Take the 2-minute tour ×
Stack Overflow is a question and answer site for professional and enthusiast programmers. It's 100% free, no registration required.

My algorithm for this is :

  1. First to calculate Indegree of every node , i.e. count of how many edges are there for which this node is sink for them.
  2. Now, will push only those in queue which have indegree==0 because these will be the first to appear in topological sorted list of graph.
  3. If now starting size of Queue is zero. that means "Graph can't be sorted".
  4. else we start Sorting method.
  5. If we encounter that more than 2 vertices are present in queue at any time that means that "Multiple sequences are possible"
  6. But there may be a case where further Sequence might not be possible.
  7. So I keep track of the node that popped(deleted from Front) from Queue. and Count of them too.
  8. If lastly count==number of nodes.and flag for multiple sequence is unset then sequence is possible "Graph can be sorted".
  9. or if count==number of nodes and flag for Mutiple sequence was set . we say "Multiple Sequence is Possible"
  10. if count!=number of nodes. then "Graph can't be sorted"

Here is My implementation of my Idea

vector<vector<int> >list(10000); // Graph is represented as Adjacency list
void topological_sort()
{
    int i,l,item,j;
    k=0;    
    queue<int>q; // Queue
    vector<int>:: iterator it; 
    for(i=1;i<=n;i++) // Pushing nodes those who have indegree=0
    {       
        if(indegree[i]==0) 
            q.push(i);  
    }
    l=q.size();
    if(l==0)
    {
        flag=2; // means no sequence is possible
        return; 
    }
    while(q.empty()==0)
    {
        l=q.size();
        if(l>1)
            flag=1;     // multiple sequence possible for sure but check whether this is fully possible or not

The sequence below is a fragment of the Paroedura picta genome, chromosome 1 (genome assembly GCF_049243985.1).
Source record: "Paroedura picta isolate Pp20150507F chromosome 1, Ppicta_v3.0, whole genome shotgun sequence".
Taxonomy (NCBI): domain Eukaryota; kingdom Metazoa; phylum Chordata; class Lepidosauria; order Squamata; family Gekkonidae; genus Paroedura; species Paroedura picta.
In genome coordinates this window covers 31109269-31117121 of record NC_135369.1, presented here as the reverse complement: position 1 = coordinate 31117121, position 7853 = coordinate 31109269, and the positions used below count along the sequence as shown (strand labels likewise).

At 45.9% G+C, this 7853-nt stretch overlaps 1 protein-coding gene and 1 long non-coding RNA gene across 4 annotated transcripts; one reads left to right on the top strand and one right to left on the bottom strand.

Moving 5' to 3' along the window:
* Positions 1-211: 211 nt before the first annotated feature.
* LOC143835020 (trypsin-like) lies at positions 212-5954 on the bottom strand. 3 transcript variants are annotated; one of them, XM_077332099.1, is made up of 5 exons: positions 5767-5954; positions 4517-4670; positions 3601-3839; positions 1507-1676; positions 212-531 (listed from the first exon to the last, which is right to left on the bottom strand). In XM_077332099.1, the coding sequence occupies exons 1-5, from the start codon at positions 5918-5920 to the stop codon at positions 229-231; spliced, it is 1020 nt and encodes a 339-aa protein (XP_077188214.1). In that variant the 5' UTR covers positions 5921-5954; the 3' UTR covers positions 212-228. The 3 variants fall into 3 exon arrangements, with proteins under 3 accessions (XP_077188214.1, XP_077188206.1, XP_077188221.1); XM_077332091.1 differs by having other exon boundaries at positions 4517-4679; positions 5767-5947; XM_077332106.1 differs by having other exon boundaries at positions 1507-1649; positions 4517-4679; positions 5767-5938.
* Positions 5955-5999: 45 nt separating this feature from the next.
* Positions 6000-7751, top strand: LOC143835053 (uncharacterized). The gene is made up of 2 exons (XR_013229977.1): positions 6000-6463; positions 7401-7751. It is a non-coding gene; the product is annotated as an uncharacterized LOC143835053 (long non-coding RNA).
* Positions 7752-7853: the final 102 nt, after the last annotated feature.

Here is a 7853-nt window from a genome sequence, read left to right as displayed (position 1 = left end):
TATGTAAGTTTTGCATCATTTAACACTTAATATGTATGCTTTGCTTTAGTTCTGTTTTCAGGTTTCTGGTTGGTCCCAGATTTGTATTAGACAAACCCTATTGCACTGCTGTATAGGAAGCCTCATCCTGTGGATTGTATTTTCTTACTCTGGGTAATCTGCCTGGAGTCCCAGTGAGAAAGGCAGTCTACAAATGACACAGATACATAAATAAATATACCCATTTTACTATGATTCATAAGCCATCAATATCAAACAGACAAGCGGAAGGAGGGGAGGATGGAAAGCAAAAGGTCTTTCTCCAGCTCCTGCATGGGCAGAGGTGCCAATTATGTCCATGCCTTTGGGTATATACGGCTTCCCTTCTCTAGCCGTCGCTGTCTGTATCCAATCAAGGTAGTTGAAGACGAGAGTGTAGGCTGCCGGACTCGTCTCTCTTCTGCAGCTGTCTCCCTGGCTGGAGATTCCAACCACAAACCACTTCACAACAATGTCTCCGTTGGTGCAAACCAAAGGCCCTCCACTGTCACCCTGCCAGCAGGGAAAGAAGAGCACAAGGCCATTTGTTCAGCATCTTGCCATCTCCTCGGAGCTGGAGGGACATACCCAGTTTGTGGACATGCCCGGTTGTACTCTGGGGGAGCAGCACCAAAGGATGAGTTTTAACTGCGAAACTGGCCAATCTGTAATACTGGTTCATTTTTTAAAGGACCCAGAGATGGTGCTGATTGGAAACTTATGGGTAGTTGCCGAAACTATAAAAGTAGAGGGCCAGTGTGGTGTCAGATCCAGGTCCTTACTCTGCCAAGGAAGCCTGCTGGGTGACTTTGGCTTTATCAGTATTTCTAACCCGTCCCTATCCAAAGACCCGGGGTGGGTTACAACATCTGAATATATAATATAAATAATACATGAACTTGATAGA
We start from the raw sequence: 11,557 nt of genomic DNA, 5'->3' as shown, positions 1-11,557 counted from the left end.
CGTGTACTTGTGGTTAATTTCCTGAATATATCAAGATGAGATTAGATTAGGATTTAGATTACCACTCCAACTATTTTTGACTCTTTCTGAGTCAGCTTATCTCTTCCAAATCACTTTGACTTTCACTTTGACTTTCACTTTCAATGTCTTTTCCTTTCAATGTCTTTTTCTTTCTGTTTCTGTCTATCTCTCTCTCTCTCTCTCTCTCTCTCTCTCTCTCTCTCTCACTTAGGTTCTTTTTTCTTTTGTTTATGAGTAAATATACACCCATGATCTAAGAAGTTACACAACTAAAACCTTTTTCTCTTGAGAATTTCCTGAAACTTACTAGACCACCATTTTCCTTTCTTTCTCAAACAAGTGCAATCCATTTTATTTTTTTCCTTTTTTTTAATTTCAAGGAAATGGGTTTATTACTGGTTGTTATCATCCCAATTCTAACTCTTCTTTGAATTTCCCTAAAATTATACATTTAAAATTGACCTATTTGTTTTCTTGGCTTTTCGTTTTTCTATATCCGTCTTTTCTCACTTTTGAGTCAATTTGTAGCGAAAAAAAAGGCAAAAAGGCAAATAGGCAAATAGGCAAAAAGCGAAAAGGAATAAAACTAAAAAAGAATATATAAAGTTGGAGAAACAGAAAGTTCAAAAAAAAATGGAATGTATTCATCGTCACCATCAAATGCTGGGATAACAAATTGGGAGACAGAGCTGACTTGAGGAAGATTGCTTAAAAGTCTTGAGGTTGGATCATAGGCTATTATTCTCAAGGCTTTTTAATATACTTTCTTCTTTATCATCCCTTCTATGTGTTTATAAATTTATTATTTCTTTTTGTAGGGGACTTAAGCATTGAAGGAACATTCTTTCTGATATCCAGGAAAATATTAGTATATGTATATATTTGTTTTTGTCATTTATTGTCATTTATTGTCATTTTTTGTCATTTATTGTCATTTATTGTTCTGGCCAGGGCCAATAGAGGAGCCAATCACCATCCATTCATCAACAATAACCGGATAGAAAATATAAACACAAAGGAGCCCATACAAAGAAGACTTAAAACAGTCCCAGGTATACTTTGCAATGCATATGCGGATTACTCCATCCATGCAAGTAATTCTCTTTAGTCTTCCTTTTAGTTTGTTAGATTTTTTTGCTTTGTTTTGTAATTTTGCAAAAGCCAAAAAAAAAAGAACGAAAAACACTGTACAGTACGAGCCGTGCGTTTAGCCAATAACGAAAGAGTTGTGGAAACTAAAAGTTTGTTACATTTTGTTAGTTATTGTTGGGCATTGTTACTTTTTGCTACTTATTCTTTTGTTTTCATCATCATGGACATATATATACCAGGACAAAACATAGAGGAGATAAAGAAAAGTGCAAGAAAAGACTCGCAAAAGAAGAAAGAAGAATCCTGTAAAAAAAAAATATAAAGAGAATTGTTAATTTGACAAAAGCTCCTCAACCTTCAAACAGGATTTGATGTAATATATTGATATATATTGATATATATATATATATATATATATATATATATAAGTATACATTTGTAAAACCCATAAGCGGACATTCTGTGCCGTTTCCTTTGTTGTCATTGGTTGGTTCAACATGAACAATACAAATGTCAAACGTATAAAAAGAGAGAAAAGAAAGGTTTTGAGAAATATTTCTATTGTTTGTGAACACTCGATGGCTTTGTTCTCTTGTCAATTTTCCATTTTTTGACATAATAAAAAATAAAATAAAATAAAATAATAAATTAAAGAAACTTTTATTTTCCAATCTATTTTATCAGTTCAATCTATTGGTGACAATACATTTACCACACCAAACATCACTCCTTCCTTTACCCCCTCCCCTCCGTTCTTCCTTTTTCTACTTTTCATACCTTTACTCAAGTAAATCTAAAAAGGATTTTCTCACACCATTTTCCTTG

item=q.front();
        q.pop();
        ans[k++]=item;
        for(it=list[item].begin();it!=list[item].end();it++)
        {
            j=*it;
            indegree[j]--;
            if(indegree[j]==0)
                q.push(j);

        }
    }
    if(k!=n)
        flag=2; // no sequence is possible.
}

This algorithm is too slow! or just a naive implementation. What further Improvements are possible for this. or how can i use toplogical sort using DFS for this ?

share|improve this question
1  
Suggest this Q is more appropriate for Code Review. –  BoBTFish Jun 13 '13 at 15:24
    
Thanks ! posting it there ! much appreciated ! But i was hoping some help from here too ! –  Shashank Jain Jun 13 '13 at 15:26

1 Answer 1

up vote 3 down vote accepted

Theorem:
A directed graph has a unique topological sort if and only if it is a directed chain.

Proof left as exercise for you


To determine if a directed graph has a unique topological sort, all you have to do is:

  1. Find any node with in-degree 0
    • If there isn't one, the graph has a cycle and does not have a unique topological sort
  2. Repeatedly follow the first out-edge of the current node, adding the visited nodes to a set as you go
  3. Stop when:
    • You reach a node you have already visited - the graph has a cycle, so it does not have a unique topological sort
    • You reach a dead end - the graph has a unique topological sort if and only if the set of visited nodes contains all of the nodes in the graph

Your code doesn't seem to follow this simple approach. (Correct me if I'm wrong about that!) So, rather than trying to figure out if your code is correct or not, I would suggest simply using the algorithm outline above.

share|improve this answer
    
yes ! that is correct.. but i am asking for tips to improve my algorithm –  Shashank Jain Jun 13 '13 at 16:31
    
@Shashank_Jain The last paragraph in my answer is the tip to improve your algorithm. :) –  Timothy Shields Jun 13 '13 at 16:41
    
i do get all my answers right.. more precisely i have checked this algorithm against ONLINE JUDGE to the question i was doing.. your algorithm does kinda same.. !! –  Shashank Jain Jun 13 '13 at 17:29
1  
@Shashank_Jain Your algorithm is more complicated than it has to be. The one I offered is simpler. Correctness and conciseness are not the same, though conciseness often leads to correctness. –  Timothy Shields Jun 13 '13 at 17:51
2  
sorry for bad English ! i implemented your method using DFS. and i checked using time benchmarks against mine solution. you algorithm took 1123ms (for a Testcase file that i made) and mine took 3347ms. i just meant that your method is indeed simpler and good than mine ! thanks for improvement –  Shashank Jain Jun 13 '13 at 18:11

Your Answer

 
discard

By posting your answer, you agree to the privacy policy and terms of service.

Not the answer you're looking for? Browse other questions tagged or ask your own question.